In 2006, Uruguay employed roughly 400 fte researchers and spent 848 million Uruguayan pesos (in current prices) on agricultural research. INIA’s funding structure is unique in Latin America in that it receives the proceeds of a commodity tax levied on the total sales value of agricultural commodities in Uruguay and an equal contribution from the national government as counterpart funding. In light of this, INIA is highly dependent on the total production value of Uruguay’s agricultural sector. During 1999–2003, the country underwent the worst economic crisis in its recent history, which in turn led to a contraction of agricultural output and, as a result, overall funding to INIA. In 2004, Uruguay’s economy began to recover, resulting in rapidly rising agricultural R&D spending.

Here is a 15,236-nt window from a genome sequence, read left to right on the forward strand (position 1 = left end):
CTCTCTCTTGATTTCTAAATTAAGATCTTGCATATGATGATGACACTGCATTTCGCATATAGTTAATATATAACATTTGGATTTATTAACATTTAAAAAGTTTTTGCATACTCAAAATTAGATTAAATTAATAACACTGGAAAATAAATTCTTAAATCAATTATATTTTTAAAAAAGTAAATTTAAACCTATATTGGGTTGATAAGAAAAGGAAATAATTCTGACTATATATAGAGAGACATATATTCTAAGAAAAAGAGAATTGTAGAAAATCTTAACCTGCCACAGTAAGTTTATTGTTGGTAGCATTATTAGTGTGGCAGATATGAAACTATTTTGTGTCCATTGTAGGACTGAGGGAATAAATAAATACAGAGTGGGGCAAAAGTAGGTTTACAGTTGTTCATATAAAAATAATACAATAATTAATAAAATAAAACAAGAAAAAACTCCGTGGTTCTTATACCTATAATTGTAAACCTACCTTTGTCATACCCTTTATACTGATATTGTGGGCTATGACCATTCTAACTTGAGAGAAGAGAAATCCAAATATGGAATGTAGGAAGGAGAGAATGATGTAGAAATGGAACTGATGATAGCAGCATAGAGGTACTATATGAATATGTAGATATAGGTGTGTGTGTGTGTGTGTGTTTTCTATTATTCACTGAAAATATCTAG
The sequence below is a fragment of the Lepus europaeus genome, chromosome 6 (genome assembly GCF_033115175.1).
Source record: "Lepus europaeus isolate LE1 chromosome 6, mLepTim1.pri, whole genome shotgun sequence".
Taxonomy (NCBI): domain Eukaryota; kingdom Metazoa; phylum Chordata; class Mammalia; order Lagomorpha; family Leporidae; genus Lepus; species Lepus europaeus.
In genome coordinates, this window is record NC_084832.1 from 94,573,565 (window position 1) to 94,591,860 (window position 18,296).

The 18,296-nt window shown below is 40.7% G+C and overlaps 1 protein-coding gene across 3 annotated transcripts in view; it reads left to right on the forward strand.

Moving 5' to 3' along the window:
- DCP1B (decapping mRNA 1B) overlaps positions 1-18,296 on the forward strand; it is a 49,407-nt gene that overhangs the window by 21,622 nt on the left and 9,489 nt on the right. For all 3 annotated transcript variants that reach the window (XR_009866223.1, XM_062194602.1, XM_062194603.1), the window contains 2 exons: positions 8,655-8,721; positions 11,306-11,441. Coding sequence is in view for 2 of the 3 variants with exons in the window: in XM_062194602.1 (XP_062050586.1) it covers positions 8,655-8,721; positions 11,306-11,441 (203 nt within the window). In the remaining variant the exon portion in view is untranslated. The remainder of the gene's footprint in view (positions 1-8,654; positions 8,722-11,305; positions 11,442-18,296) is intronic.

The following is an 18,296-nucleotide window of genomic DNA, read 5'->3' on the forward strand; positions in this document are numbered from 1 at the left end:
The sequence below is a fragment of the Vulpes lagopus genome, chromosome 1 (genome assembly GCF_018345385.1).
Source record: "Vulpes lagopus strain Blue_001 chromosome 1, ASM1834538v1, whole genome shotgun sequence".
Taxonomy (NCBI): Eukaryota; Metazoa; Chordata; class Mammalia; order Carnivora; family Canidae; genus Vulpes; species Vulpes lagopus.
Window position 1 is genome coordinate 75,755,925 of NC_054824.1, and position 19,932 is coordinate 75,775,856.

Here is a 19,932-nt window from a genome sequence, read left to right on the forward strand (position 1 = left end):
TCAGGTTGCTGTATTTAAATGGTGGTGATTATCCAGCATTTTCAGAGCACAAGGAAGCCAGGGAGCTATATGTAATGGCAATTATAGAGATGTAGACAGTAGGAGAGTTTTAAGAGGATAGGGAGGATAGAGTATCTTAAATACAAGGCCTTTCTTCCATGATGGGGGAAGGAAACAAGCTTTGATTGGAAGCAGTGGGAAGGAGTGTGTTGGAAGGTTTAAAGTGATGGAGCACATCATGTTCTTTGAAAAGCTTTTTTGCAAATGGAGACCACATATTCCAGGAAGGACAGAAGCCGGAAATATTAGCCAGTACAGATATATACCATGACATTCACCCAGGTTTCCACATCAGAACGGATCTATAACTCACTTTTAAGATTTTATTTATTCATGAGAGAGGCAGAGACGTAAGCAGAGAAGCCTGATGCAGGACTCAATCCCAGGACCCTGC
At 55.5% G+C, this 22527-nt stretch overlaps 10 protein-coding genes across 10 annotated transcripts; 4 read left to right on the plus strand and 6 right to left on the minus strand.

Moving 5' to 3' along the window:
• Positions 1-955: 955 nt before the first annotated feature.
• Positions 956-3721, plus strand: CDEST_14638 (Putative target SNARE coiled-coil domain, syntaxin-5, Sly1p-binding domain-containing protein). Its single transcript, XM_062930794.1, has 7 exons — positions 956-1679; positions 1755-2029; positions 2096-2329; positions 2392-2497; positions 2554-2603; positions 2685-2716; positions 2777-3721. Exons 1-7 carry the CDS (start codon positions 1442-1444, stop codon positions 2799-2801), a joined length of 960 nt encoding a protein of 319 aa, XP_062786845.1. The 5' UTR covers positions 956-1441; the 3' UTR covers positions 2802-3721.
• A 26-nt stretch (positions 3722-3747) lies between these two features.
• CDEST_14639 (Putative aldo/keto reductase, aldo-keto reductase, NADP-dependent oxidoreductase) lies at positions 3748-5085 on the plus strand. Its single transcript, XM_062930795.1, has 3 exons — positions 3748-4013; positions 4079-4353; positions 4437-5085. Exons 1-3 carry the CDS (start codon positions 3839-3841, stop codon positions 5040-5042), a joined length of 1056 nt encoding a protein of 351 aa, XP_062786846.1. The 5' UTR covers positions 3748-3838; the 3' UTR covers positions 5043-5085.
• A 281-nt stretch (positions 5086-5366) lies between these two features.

Uruguay compares favorably with many of its Latin American counterparts in a number of key agricultural S&T indicators. For example, its agricultural research expenditures as a share of AgGDP (at close to 2.0 percent) are much higher than in other Latin American countries. It is important to note, however, that in order to make a proper assessment of the importance of agriculture to Uruguay’s economy, it is necessary to take agribusiness linkages into account. The resulting indirect role of the agricultural sector in the overall economy is therefore much larger than official AgGDP data indicate, so the country’s high agricultural research intensity ratio should be assessed from this perspective.